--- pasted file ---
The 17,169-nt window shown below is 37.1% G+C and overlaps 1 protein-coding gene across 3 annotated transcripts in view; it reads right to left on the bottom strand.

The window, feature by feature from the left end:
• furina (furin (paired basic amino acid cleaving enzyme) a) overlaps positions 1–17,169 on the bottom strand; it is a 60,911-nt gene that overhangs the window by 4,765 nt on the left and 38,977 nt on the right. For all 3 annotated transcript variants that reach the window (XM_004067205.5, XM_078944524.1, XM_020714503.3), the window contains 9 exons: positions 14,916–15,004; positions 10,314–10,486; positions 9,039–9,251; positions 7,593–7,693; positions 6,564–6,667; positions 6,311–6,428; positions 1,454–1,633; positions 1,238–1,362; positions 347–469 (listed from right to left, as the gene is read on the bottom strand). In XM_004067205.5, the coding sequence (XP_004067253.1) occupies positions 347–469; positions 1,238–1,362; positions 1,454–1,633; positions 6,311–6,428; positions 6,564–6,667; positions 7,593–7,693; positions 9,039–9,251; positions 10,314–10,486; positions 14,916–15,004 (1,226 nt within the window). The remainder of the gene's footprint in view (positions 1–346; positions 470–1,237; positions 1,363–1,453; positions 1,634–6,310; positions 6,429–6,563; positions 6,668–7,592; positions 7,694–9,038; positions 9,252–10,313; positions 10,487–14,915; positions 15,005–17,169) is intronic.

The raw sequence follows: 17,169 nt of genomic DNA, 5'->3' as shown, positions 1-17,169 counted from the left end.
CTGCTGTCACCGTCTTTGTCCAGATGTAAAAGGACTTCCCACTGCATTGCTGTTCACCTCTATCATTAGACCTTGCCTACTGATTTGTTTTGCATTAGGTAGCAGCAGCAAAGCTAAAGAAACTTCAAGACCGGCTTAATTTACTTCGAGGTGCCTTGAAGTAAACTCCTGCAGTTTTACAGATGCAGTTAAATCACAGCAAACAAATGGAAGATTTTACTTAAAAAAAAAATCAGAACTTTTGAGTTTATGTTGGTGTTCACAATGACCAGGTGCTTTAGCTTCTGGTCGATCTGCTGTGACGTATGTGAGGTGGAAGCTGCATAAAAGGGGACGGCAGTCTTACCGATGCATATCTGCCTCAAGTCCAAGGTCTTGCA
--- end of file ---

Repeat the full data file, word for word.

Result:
The 17,169-nt window shown below is 37.1% G+C and overlaps 1 protein-coding gene across 3 annotated transcripts in view; it reads right to left on the bottom strand.

The window, feature by feature from the left end:
• furina (furin (paired basic amino acid cleaving enzyme) a) overlaps positions 1–17,169 on the bottom strand; it is a 60,911-nt gene that overhangs the window by 4,765 nt on the left and 38,977 nt on the right. For all 3 annotated transcript variants that reach the window (XM_004067205.5, XM_078944524.1, XM_020714503.3), the window contains 9 exons: positions 14,916–15,004; positions 10,314–10,486; positions 9,039–9,251; positions 7,593–7,693; positions 6,564–6,667; positions 6,311–6,428; positions 1,454–1,633; positions 1,238–1,362; positions 347–469 (listed from right to left, as the gene is read on the bottom strand). In XM_004067205.5, the coding sequence (XP_004067253.1) occupies positions 347–469; positions 1,238–1,362; positions 1,454–1,633; positions 6,311–6,428; positions 6,564–6,667; positions 7,593–7,693; positions 9,039–9,251; positions 10,314–10,486; positions 14,916–15,004 (1,226 nt within the window). The remainder of the gene's footprint in view (positions 1–346; positions 470–1,237; positions 1,363–1,453; positions 1,634–6,310; positions 6,429–6,563; positions 6,668–7,592; positions 7,694–9,038; positions 9,252–10,313; positions 10,487–14,915; positions 15,005–17,169) is intronic.

The raw sequence follows: 17,169 nt of genomic DNA, 5'->3' as shown, positions 1-17,169 counted from the left end.
CTGCTGTCACCGTCTTTGTCCAGATGTAAAAGGACTTCCCACTGCATTGCTGTTCACCTCTATCATTAGACCTTGCCTACTGATTTGTTTTGCATTAGGTAGCAGCAGCAAAGCTAAAGAAACTTCAAGACCGGCTTAATTTACTTCGAGGTGCCTTGAAGTAAACTCCTGCAGTTTTACAGATGCAGTTAAATCACAGCAAACAAATGGAAGATTTTACTTAAAAAAAAAATCAGAACTTTTGAGTTTATGTTGGTGTTCACAATGACCAGGTGCTTTAGCTTCTGGTCGATCTGCTGTGACGTATGTGAGGTGGAAGCTGCATAAAAGGGGACGGCAGTCTTACCGATGCATATCTGCCTCAAGTCCAAGGTCTTGCA